Definition is the most common term which survives from Aristotelian logic. But there are many problems with it. Are we defining words or things? Are some words indefinable? Can definitions be true or false, like statements? How do definitions affect the way we think about issues? The subject is large and technical but I shall touch on a few of the questions it raises.
The Aristotelian tradition distinguishes between nominal or word-word definitions and 'realist' or word-thing definitions. I remember when universities were keen on the 'aims and objectives' approach to lectures. Their terms needed to be defined. Typically, 'aims' would be defined as the 'intentions' of the lecturer. That is an example of a word-word definition. It is sometimes called 'lexical' because it is simply offering some dictionary equivalent. But at some point, we must get outside the enclosure of words or we will not know what any word means. Word-word definitions presuppose word-thing definitions. Aristotle himself defines 'definition' as the statement which gives the essence, and he is thinking of the essence or the type of thing and not of the word.
One form of word-thing definition derived from Aristotle is classification. For example, Linnaeus provided a form of realist or word-thing definition of plants through his system of botanical classification using terms such as 'genus' and 'species'. Classification is still one important way of coming to understand phenomena in the world, such as animals or even diseases. Of course, nature is fuzzy at the edges and does not always fit the necessary and sufficient conditions of neat definition.
Another form of definition is to take a state of affairs we are familiar with and approve of and give us an enlarged or ideal form of it. For example, in 1946 the World Health Organisation (WHO) offered a definition of health which has been much criticised: Health is a state of complete physical, mental and social wellbeing, and not merely the absence of disease or infirmity. Clearly, the WHO were not offering a definition of the word 'health'. They were suggesting an ideal, something we should aim at. Sometimes this is called 'persuasive' definition, or taking the favourable resonances of a word such as 'health' and enlarging our conception of what it can be.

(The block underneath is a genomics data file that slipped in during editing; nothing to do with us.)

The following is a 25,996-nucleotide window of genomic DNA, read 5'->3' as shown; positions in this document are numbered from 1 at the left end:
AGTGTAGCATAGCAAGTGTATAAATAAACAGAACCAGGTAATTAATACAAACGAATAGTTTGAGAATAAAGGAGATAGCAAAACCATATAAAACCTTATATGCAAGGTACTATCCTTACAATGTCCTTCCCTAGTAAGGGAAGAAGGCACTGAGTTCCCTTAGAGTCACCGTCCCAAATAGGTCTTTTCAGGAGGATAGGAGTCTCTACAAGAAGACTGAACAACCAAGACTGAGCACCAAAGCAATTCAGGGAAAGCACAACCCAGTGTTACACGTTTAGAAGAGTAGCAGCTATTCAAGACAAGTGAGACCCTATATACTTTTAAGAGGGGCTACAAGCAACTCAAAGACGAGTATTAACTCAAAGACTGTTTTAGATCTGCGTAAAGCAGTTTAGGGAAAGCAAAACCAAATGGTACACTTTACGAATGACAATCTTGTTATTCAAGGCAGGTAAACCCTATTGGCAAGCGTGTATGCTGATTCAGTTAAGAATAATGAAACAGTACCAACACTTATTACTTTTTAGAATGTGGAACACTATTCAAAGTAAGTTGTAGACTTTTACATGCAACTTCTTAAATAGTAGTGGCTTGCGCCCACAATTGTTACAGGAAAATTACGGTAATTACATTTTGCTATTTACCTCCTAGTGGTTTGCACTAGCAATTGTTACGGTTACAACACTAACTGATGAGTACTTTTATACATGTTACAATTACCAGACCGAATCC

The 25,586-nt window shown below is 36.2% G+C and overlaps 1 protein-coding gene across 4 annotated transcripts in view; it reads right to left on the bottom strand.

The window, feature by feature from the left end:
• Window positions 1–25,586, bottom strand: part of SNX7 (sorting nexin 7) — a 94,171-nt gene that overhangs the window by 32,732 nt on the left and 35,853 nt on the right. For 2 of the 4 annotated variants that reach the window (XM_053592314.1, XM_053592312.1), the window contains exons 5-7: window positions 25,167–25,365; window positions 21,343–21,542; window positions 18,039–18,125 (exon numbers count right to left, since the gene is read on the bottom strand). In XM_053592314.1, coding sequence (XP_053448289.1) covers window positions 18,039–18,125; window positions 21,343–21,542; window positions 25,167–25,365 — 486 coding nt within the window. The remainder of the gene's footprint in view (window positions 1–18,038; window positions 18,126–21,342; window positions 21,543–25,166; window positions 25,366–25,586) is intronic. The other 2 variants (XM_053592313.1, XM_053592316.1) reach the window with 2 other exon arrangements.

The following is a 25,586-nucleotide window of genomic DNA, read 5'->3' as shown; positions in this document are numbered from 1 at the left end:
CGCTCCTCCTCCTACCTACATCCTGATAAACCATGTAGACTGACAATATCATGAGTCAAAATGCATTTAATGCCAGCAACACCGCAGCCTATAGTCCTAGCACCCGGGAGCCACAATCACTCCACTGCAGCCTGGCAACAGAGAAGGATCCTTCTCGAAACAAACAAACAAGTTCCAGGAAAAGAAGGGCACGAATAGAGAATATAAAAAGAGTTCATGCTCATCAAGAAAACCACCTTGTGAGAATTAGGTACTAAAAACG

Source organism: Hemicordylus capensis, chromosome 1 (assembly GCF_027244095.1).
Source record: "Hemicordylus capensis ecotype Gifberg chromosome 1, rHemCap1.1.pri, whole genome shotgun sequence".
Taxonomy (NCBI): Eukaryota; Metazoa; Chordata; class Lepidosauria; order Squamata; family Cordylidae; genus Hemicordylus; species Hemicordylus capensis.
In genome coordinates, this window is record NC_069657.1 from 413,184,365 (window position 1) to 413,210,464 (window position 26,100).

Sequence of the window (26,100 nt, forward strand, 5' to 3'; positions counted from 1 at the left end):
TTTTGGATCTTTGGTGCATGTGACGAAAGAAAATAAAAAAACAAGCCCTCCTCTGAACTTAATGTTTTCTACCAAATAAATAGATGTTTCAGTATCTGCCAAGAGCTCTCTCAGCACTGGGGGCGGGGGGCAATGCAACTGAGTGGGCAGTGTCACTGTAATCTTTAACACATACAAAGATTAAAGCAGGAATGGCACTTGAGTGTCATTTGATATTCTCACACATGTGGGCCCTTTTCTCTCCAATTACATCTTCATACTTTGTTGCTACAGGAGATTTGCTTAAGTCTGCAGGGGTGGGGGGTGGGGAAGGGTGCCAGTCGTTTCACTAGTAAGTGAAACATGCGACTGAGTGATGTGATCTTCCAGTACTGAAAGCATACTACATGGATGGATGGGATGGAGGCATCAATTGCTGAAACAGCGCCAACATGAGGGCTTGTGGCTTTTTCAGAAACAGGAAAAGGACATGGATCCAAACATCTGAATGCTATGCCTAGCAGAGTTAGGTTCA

Another example might be that of the teacher who discusses with the class the hardships of those who refused to fight in the 1914-18 war but rather protested against the futility of war. The hope would be that this would enlarge the young persons' conception of courage.
All words are definable. For example, a colour word such as 'green' is definable by pointing to an example – that is what green means. That is called 'ostensive' definition. Wittgenstein tells us that we can always find the meaning of a word by considering how it is used in a language.
Experiences may not always be definable. It is often said that the experience of love is indefinable, although some writers and poets have had a good crack at it.
It is important to note that we don't always need definitions. I can agree to meet you for lunch at restaurant X at 12.30 on one of the allotted days around Christmas. But I don't need to be able to define space or time. So much is obvious, but what is less obvious but more worrying is the way in which actual or assumed definitions can have unfortunate consequences.
For example, the US Institute of Medicine published a paper entitled To Err is Human: Building a Safer Health System
. It made some startling claims. It reported that (in the US) there are perhaps over a million preventable adverse events each year. It suggests that of these 'adverse events', between 44,000 and 98,000 led to the deaths of patients. To me, these figures seemed startling, but then I noted their definition of a medical error.